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(The 6th Annual Oak Cliff Film Festival ran June 8-11 in Dallas, Texas. A Ghost Story was the closing night film and opens nationally this July via A24.)

I’m getting divorced. After nearly 20 years together and a 16th wedding anniversary coming up in July, the biggest, longest and most important relationship of my life is ending. Scratch that, it’s over. At least in this manifestation. Her home is no longer my home, we have separate houses. There’s no more family vacations, no more family gatherings at her parents home nor at mine. When her cousin, who I’ve known since she was 6 gets married, I probably won’t get to be there. When I get home tonight, it’ll be to an empty house, no hugs or kisses for me. To say it’s painful for me would be an understatement. The person I love has moved forward and I’m still lingering behind, trying to pick up the pieces of my broken heart.

While David Lowery’s A Ghost Story is about many things, obviously the loss and inability to move on struck a powerful chord in me. It’s not a spoiler to say that the lead character played by Casey Affleck (and named only “C”) is a ghost. The name of the film is A Ghost Story and promo material features the ghost front and center. C’s pre-ghost existence was that of a musician living in a house with girlfriend “M” played by Rooney Mara. After a tragic accident C becomes a ghost in the classic bed sheet style which, if you try to explain that to someone, will not come off as interesting as it does in the film. But essentially he lingers around his former home as life moves on all around him. The film isn’t horror at all but it strikes at some deep truths about life, death, love and loss. Those can be terrifying truths.

Time and temporality are also major themes in the film and my soon-to-be-ex-wife and I talk about time frequently. Maybe we had “our time” and that was all we were supposed to have. We still love each other, maybe more than ever but…time. Will it heal this or drag it out? She and I had a beautiful talk about how time can look like an accordion and kind of meet at different junctures or maybe loop back on itself. It’s malleable and can be used or wasted. A Ghost Story gets at this as well. There’s a fantastic scene at a party where Will Oldham deep dives in a kind of drunken ramble about the existential dilemma we all face at some point. In a nutshell, time is meaningless and, for the realistic (ie; dark and depressing) types our lives are short and we leave behind only what we create. Maybe it resonates with others and maybe no one ever hears the song we wrote or sees the film we make. It’s not really up to us. All we can do is use the time we have.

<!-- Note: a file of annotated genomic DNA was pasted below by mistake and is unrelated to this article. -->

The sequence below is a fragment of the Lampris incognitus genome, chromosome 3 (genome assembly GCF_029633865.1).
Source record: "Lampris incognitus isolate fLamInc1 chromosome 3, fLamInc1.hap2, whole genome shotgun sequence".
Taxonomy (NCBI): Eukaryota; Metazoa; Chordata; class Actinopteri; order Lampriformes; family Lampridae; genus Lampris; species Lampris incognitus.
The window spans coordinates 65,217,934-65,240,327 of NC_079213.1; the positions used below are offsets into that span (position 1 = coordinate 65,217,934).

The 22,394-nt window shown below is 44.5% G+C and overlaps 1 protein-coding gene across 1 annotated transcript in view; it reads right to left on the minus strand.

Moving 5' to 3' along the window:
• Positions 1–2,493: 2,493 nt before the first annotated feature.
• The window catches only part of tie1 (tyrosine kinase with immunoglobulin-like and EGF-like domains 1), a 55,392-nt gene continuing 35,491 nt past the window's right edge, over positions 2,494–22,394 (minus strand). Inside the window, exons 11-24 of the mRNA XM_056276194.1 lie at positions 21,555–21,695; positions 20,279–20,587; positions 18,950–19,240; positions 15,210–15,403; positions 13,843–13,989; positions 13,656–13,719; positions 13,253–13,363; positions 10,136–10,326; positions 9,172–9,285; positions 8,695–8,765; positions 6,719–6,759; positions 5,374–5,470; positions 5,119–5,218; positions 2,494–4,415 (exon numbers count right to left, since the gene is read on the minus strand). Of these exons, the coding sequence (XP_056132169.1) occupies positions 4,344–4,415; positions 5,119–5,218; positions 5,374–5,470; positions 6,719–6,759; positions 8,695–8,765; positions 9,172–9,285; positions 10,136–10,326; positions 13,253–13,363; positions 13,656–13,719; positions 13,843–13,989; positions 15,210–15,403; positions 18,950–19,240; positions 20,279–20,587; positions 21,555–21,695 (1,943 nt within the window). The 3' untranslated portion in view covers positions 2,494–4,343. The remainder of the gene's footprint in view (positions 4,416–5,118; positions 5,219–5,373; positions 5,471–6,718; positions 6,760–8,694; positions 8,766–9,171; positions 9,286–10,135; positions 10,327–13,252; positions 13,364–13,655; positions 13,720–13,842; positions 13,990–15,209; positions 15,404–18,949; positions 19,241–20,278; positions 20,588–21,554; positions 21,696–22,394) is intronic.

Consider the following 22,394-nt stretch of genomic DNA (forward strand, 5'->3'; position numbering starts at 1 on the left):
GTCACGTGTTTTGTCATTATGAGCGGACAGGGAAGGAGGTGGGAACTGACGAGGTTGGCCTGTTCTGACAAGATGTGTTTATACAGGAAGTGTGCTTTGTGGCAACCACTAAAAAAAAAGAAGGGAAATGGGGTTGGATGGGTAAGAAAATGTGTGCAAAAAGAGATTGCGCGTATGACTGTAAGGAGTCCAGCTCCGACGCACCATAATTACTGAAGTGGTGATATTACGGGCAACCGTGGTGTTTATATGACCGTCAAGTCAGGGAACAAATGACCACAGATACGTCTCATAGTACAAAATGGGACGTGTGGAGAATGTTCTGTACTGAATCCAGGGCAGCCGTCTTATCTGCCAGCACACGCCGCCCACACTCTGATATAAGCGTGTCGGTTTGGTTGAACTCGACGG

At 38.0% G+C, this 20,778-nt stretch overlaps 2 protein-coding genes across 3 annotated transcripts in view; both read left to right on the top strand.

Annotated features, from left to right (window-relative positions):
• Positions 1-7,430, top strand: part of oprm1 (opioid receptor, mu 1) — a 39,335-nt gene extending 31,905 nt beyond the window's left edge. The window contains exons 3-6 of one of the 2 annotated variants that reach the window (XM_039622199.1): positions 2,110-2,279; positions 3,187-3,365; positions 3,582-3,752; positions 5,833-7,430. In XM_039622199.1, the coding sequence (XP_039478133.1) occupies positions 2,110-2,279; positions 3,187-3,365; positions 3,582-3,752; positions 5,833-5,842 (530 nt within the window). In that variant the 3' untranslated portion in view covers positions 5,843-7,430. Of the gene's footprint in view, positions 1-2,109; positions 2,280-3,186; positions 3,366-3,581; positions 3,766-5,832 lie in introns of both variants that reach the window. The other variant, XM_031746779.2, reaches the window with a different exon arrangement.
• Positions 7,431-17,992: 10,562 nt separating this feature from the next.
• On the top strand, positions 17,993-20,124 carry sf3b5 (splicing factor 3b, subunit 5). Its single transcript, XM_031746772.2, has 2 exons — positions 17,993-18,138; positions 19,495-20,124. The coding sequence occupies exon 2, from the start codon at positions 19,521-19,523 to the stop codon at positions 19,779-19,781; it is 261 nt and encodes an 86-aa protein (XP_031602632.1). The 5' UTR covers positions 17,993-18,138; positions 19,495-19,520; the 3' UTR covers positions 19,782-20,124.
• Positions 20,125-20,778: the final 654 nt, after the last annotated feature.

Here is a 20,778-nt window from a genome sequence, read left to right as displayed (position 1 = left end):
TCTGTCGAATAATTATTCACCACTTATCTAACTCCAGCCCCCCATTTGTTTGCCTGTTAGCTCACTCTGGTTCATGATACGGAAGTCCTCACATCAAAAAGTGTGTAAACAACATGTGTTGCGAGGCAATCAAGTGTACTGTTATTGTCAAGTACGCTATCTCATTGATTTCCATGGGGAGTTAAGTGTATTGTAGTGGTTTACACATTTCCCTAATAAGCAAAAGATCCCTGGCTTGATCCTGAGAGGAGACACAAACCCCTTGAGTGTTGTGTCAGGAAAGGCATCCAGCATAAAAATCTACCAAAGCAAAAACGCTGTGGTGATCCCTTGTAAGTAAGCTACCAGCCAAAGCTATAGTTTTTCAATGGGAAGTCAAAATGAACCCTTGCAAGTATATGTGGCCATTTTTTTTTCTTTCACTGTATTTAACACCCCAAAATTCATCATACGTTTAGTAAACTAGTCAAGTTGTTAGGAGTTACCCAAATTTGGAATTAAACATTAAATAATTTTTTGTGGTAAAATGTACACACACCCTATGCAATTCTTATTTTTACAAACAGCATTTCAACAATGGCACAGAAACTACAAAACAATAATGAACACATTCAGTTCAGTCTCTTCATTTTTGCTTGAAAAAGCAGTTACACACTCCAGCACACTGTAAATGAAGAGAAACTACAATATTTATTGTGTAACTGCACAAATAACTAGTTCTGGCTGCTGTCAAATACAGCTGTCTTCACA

Lowery has easily made the bravest film of the year as A Ghost Story is quiet to the point of discomfort. This is not only gutsy it’s also brilliant as it gives viewers the chance to really reflect on what’s going on both onscreen and within themselves. It’s powerful and quite an accomplishment and the film is beautifully shot and presented in 1.33:1 aspect ration (essentially a squre) which gives a sense of the restrictions C faces as a ghost. For me the most powerful moments in the film are scenes where C ‘s ghost is desperately trying to get at something hidden in a wall. He spends countless hours scratching at it, perseverating to the point of obsession. Neither his character nor the audience knows what’s inside the wall and, that’s the point. We can spend our time scratching at something, poking, wondering what it is and what it means but, we only have so much time. Why not step away from what might be or might not have been or what may or may not be an “answer” or closure and move forward? I should listen to the advice in A Ghost Story.

– Don R. Lewis (@ThatDonLewis)

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Don R. Lewis is a filmmaker and writer from Northern California. He was a film critic for Film Threat before becoming Editor-in-Chief of Hammer to Nail in 2014. He holds a BA in screenwriting from California State Northridge and is an MA candidate in Cinema Studies at San Francisco State.

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